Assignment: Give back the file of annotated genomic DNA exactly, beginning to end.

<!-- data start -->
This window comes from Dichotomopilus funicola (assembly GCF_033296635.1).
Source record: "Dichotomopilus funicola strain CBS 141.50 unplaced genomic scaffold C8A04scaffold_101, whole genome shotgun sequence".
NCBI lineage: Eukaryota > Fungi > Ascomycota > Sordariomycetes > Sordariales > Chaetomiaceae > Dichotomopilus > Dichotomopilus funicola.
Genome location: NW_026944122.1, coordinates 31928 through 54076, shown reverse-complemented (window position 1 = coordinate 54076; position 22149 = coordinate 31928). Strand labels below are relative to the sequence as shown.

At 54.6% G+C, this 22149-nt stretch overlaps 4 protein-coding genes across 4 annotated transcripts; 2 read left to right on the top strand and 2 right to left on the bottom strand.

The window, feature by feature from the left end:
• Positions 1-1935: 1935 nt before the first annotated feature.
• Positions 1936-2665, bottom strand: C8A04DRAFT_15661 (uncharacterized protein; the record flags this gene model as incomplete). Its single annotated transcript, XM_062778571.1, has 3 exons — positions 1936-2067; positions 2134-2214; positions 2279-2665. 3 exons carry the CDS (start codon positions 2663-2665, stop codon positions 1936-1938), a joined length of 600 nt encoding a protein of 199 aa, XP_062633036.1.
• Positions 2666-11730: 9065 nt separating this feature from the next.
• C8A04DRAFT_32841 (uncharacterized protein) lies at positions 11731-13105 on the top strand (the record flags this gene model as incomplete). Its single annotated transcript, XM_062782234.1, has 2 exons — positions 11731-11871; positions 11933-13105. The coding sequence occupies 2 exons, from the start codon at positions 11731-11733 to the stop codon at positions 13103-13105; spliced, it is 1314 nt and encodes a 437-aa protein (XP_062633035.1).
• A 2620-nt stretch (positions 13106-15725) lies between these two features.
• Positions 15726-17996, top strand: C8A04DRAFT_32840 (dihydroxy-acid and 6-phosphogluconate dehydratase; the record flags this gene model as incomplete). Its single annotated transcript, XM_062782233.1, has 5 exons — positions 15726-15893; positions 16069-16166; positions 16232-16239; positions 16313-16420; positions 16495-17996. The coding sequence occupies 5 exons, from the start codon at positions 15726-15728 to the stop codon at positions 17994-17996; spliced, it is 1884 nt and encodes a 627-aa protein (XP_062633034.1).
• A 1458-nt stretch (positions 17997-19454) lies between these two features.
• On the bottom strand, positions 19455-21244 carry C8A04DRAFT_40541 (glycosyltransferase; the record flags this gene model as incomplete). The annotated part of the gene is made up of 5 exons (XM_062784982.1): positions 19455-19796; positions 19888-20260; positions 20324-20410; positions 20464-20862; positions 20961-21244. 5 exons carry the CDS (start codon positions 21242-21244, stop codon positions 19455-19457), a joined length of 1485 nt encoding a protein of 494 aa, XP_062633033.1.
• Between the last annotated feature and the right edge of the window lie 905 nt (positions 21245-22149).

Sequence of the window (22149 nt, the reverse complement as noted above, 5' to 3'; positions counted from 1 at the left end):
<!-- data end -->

This window comes from Dichotomopilus funicola (assembly GCF_033296635.1).
Source record: "Dichotomopilus funicola strain CBS 141.50 unplaced genomic scaffold C8A04scaffold_101, whole genome shotgun sequence".
NCBI lineage: Eukaryota > Fungi > Ascomycota > Sordariomycetes > Sordariales > Chaetomiaceae > Dichotomopilus > Dichotomopilus funicola.
Genome location: NW_026944122.1, coordinates 31928 through 54076, shown reverse-complemented (window position 1 = coordinate 54076; position 22149 = coordinate 31928). Strand labels below are relative to the sequence as shown.

At 54.6% G+C, this 22149-nt stretch overlaps 4 protein-coding genes across 4 annotated transcripts; 2 read left to right on the top strand and 2 right to left on the bottom strand.

The window, feature by feature from the left end:
• Positions 1-1935: 1935 nt before the first annotated feature.
• Positions 1936-2665, bottom strand: C8A04DRAFT_15661 (uncharacterized protein; the record flags this gene model as incomplete). Its single annotated transcript, XM_062778571.1, has 3 exons — positions 1936-2067; positions 2134-2214; positions 2279-2665. 3 exons carry the CDS (start codon positions 2663-2665, stop codon positions 1936-1938), a joined length of 600 nt encoding a protein of 199 aa, XP_062633036.1.
• Positions 2666-11730: 9065 nt separating this feature from the next.
• C8A04DRAFT_32841 (uncharacterized protein) lies at positions 11731-13105 on the top strand (the record flags this gene model as incomplete). Its single annotated transcript, XM_062782234.1, has 2 exons — positions 11731-11871; positions 11933-13105. The coding sequence occupies 2 exons, from the start codon at positions 11731-11733 to the stop codon at positions 13103-13105; spliced, it is 1314 nt and encodes a 437-aa protein (XP_062633035.1).
• A 2620-nt stretch (positions 13106-15725) lies between these two features.
• Positions 15726-17996, top strand: C8A04DRAFT_32840 (dihydroxy-acid and 6-phosphogluconate dehydratase; the record flags this gene model as incomplete). Its single annotated transcript, XM_062782233.1, has 5 exons — positions 15726-15893; positions 16069-16166; positions 16232-16239; positions 16313-16420; positions 16495-17996. The coding sequence occupies 5 exons, from the start codon at positions 15726-15728 to the stop codon at positions 17994-17996; spliced, it is 1884 nt and encodes a 627-aa protein (XP_062633034.1).
• A 1458-nt stretch (positions 17997-19454) lies between these two features.
• On the bottom strand, positions 19455-21244 carry C8A04DRAFT_40541 (glycosyltransferase; the record flags this gene model as incomplete). The annotated part of the gene is made up of 5 exons (XM_062784982.1): positions 19455-19796; positions 19888-20260; positions 20324-20410; positions 20464-20862; positions 20961-21244. 5 exons carry the CDS (start codon positions 21242-21244, stop codon positions 19455-19457), a joined length of 1485 nt encoding a protein of 494 aa, XP_062633033.1.
• Between the last annotated feature and the right edge of the window lie 905 nt (positions 21245-22149).

Sequence of the window (22149 nt, the reverse complement as noted above, 5' to 3'; positions counted from 1 at the left end):